• The catheter can map out the heart onto a computer screen. Once the area of concern is identified, either radiofrequency or cryotherapy will be used to burn or freeze the affected area.
  • Once the small area of tissue is destroyed, the catheters are withdrawn and the incision is closed.
  • The entire process can take about 4 hours.

Recovery from ablation

After the procedure, your healthcare team will move you to a recovery room, where you’ll need to lie flat for several hours to avoid bleeding complications in your leg. Sometimes pressure is applied to help prevent bleeding.

Heart functions, including your blood pressure and pulse rate, will be monitored. Your heart rhythm will also be monitored to check for any complications. If you have any symptoms, such as chest pain, it’s important that you let your healthcare team know.

While most ablation procedures are performed on an outpatient basis, some people may need to stay overnight for observation.

When you’re discharged, you’ll receive written instructions about medication use and when it’s safe to resume your regular activities. Most heavy lifting and physical exertion should be avoided for at least 1 to 2 weeks.

In the hands of an experienced physician, catheter ablation is usually a safe and well tolerated procedure. However, as with most procedures, there are some risks. In addition to bleeding at the site of the incision, some possible ablation risks include:

  • blood clot formation or stroke
  • damage to the blood vessel used to thread the catheter to the heart
  • damage to the heart’s electrical system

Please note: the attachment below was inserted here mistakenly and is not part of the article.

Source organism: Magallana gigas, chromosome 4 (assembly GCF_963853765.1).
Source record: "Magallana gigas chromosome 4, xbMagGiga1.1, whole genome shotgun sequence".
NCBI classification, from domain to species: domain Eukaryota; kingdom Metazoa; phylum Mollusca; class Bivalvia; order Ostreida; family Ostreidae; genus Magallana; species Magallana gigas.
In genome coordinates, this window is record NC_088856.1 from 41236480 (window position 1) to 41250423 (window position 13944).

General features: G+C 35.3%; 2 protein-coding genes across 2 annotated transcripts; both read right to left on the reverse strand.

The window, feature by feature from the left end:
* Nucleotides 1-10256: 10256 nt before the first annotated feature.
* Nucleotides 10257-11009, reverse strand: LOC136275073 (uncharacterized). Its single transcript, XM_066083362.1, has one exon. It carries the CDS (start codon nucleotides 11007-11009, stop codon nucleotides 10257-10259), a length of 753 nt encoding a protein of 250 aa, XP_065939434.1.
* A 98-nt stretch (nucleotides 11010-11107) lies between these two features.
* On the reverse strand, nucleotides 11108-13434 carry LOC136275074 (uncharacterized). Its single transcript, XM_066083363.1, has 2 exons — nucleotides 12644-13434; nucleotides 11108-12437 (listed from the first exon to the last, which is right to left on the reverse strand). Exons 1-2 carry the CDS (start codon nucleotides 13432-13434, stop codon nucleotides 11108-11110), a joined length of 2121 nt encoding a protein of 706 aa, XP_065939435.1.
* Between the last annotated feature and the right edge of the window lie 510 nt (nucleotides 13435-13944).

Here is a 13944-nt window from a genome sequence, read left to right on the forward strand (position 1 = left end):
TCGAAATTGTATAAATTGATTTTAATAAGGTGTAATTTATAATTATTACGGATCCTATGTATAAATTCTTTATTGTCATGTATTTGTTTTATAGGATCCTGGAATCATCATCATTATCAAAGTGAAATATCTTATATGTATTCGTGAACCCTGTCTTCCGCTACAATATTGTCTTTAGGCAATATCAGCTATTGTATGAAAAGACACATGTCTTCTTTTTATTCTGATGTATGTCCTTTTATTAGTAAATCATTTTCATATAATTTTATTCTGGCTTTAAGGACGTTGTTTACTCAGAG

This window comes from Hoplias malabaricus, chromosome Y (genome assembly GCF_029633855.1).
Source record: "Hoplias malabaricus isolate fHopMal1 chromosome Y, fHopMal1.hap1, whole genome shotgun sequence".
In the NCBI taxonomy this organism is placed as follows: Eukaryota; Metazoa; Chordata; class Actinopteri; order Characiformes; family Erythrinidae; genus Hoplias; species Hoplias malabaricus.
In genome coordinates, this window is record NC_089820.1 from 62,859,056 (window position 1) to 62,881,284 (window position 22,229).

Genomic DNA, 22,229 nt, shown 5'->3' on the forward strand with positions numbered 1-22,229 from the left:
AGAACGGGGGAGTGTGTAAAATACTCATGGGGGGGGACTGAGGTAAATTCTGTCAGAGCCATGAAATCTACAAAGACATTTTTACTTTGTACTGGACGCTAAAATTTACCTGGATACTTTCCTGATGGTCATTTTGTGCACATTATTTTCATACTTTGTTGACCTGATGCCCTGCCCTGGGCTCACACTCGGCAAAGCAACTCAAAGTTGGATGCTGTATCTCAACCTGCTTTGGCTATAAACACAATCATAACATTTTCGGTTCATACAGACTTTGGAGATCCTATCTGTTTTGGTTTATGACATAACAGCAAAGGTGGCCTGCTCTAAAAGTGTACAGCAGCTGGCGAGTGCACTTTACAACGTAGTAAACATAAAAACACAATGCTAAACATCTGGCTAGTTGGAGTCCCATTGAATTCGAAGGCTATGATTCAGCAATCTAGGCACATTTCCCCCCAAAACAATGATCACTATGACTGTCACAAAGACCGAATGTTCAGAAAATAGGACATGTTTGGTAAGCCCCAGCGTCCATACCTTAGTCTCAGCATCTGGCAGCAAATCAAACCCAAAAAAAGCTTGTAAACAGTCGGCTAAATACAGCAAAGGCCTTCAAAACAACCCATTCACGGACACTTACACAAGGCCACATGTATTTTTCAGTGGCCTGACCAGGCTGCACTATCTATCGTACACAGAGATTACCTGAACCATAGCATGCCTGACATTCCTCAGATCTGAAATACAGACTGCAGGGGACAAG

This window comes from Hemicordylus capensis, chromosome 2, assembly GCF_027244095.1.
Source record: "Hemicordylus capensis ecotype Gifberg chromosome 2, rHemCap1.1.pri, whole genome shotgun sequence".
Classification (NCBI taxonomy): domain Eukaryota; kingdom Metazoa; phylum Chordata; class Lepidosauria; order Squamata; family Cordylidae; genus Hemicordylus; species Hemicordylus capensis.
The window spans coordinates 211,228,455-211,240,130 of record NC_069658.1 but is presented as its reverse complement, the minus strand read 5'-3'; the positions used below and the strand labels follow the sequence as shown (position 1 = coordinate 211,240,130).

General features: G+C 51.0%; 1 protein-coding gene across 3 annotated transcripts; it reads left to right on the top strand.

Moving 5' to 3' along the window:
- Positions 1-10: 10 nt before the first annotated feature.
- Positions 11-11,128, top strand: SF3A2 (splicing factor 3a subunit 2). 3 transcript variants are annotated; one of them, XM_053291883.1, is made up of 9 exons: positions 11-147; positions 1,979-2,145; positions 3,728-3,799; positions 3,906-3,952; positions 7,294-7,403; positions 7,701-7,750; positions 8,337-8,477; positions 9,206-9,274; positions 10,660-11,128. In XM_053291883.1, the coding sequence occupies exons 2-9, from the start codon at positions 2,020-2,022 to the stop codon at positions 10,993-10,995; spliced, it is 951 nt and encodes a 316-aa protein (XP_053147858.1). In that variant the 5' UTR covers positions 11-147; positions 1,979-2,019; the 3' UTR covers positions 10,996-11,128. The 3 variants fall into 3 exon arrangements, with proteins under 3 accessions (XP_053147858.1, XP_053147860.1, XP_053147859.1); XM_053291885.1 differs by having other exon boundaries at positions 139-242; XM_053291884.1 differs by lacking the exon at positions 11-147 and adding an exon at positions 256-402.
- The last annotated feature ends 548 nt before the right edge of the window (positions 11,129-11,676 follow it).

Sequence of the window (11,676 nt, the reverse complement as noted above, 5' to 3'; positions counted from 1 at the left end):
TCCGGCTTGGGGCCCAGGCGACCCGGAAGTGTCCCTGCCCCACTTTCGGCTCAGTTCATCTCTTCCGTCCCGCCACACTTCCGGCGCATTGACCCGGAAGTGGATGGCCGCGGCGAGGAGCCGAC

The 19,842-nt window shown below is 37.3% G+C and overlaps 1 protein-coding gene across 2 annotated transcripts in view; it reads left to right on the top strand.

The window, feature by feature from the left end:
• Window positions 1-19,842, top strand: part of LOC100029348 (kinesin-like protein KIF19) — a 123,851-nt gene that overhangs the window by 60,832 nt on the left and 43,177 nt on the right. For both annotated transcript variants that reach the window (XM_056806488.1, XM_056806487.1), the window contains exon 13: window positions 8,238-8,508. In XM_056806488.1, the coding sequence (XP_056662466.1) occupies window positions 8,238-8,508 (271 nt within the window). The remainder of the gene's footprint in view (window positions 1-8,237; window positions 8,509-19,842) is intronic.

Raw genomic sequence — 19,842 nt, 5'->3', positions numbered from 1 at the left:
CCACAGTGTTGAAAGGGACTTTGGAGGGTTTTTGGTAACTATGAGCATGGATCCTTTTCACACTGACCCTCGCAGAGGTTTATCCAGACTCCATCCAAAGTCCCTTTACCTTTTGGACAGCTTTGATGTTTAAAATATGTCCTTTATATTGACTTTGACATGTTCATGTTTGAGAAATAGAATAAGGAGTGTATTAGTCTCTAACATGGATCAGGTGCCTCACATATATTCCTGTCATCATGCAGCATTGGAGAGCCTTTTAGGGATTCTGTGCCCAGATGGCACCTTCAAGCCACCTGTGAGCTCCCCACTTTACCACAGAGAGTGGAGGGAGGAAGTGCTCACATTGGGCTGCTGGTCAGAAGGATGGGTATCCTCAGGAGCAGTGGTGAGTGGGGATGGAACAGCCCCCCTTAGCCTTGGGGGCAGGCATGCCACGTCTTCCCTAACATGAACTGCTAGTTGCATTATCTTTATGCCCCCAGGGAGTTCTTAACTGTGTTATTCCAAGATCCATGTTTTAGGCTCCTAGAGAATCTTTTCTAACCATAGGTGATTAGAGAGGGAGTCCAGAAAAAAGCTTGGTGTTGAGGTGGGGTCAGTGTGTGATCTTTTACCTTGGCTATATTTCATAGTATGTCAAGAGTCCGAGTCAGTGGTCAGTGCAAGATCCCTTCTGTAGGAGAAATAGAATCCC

• damage to the esophagus, which sits behind the heart
  • pericardial effusion
  • pulmonary vein stenosis (a late onset complication)

You may also need a follow-up ablation procedure if the initial ablation failed to destroy all the tissue causing the rhythm problem.

Ablation for AFib can be effective. Long-term success in the treatment of AFib with ablation is between 50% and 60%, as defined by the absence of AFib episodes lasting longer than 30 seconds. However, subsequent ablation procedures are often necessary.

A 2019 study on radiofrequency ablation and cryoablation suggests that there’s no significant difference between the two techniques (burning versus freezing) in terms of effectiveness.

The National Heart, Lung, and Blood Institute reports that the risk of AFib returning is highest in the first few weeks after ablation. A second ablation is often possible, but AFib recurrence after that may need a different treatment approach.

People taking antiarrhythmic medications before ablation may need to take these medications for at least several weeks after the procedure. Your doctor will determine whether you need to continue your medications beyond this timeframe.

Because AFib can cause blood clots to form in the heart, you may need to continue taking blood thinners after the procedure.

Atrial fibrillation (AFib) is a heart condition that affects millions of people in the United States. Treatment options vary, but catheter ablation can often manage and successfully treat AFib. The procedure involves the use of radiofrequency (heat) or cryoablation (cold energy) to destroy the tissue that’s causing a heart rhythm disturbance.

While the procedure is often successful, it does pose some risks, such as blood clot formation and potential damage to the blood vessel that’s used to thread the catheter to the heart.

If you’ve received a diagnosis of AFib, talk with your doctor about whether you’re a good candidate for ablation and whether it’s an appropriate option for your arrhythmia.